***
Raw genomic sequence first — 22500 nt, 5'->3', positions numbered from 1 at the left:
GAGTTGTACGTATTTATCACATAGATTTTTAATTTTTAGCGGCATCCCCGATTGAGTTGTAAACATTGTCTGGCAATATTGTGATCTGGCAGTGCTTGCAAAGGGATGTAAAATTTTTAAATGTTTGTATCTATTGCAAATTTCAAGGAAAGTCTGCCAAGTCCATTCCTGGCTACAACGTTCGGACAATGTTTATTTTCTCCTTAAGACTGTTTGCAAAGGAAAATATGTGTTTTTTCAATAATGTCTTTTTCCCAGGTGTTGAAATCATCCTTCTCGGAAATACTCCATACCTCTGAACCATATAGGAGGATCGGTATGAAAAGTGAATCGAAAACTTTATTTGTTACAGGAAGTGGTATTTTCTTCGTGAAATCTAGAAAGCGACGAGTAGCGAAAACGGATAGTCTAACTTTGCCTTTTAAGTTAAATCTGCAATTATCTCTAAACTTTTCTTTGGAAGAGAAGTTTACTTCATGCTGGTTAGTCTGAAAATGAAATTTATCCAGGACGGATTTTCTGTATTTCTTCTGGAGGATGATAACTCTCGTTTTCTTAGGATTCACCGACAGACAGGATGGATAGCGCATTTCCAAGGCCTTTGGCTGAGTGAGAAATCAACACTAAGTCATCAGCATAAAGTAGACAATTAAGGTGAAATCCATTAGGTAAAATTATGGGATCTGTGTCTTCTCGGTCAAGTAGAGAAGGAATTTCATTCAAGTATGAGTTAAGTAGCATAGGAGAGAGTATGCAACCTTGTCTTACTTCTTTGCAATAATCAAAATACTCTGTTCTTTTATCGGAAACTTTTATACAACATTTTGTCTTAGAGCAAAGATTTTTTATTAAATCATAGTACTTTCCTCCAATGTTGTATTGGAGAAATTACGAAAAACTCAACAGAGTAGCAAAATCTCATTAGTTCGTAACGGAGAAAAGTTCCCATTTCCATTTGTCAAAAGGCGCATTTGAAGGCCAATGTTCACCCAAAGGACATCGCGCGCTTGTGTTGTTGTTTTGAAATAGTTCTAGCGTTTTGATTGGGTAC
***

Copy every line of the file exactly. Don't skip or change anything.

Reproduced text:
Raw genomic sequence first — 22500 nt, 5'->3', positions numbered from 1 at the left:
GAGTTGTACGTATTTATCACATAGATTTTTAATTTTTAGCGGCATCCCCGATTGAGTTGTAAACATTGTCTGGCAATATTGTGATCTGGCAGTGCTTGCAAAGGGATGTAAAATTTTTAAATGTTTGTATCTATTGCAAATTTCAAGGAAAGTCTGCCAAGTCCATTCCTGGCTACAACGTTCGGACAATGTTTATTTTCTCCTTAAGACTGTTTGCAAAGGAAAATATGTGTTTTTTCAATAATGTCTTTTTCCCAGGTGTTGAAATCATCCTTCTCGGAAATACTCCATACCTCTGAACCATATAGGAGGATCGGTATGAAAAGTGAATCGAAAACTTTATTTGTTACAGGAAGTGGTATTTTCTTCGTGAAATCTAGAAAGCGACGAGTAGCGAAAACGGATAGTCTAACTTTGCCTTTTAAGTTAAATCTGCAATTATCTCTAAACTTTTCTTTGGAAGAGAAGTTTACTTCATGCTGGTTAGTCTGAAAATGAAATTTATCCAGGACGGATTTTCTGTATTTCTTCTGGAGGATGATAACTCTCGTTTTCTTAGGATTCACCGACAGACAGGATGGATAGCGCATTTCCAAGGCCTTTGGCTGAGTGAGAAATCAACACTAAGTCATCAGCATAAAGTAGACAATTAAGGTGAAATCCATTAGGTAAAATTATGGGATCTGTGTCTTCTCGGTCAAGTAGAGAAGGAATTTCATTCAAGTATGAGTTAAGTAGCATAGGAGAGAGTATGCAACCTTGTCTTACTTCTTTGCAATAATCAAAATACTCTGTTCTTTTATCGGAAACTTTTATACAACATTTTGTCTTAGAGCAAAGATTTTTTATTAAATCATAGTACTTTCCTCCAATGTTGTATTGGAGAAATTACGAAAAACTCAACAGAGTAGCAAAATCTCATTAGTTCGTAACGGAGAAAAGTTCCCATTTCCATTTGTCAAAAGGCGCATTTGAAGGCCAATGTTCACCCAAAGGACATCGCGCGCTTGTGTTGTTGTTTTGAAATAGTTCTAGCGTTTTGATTGGGTAC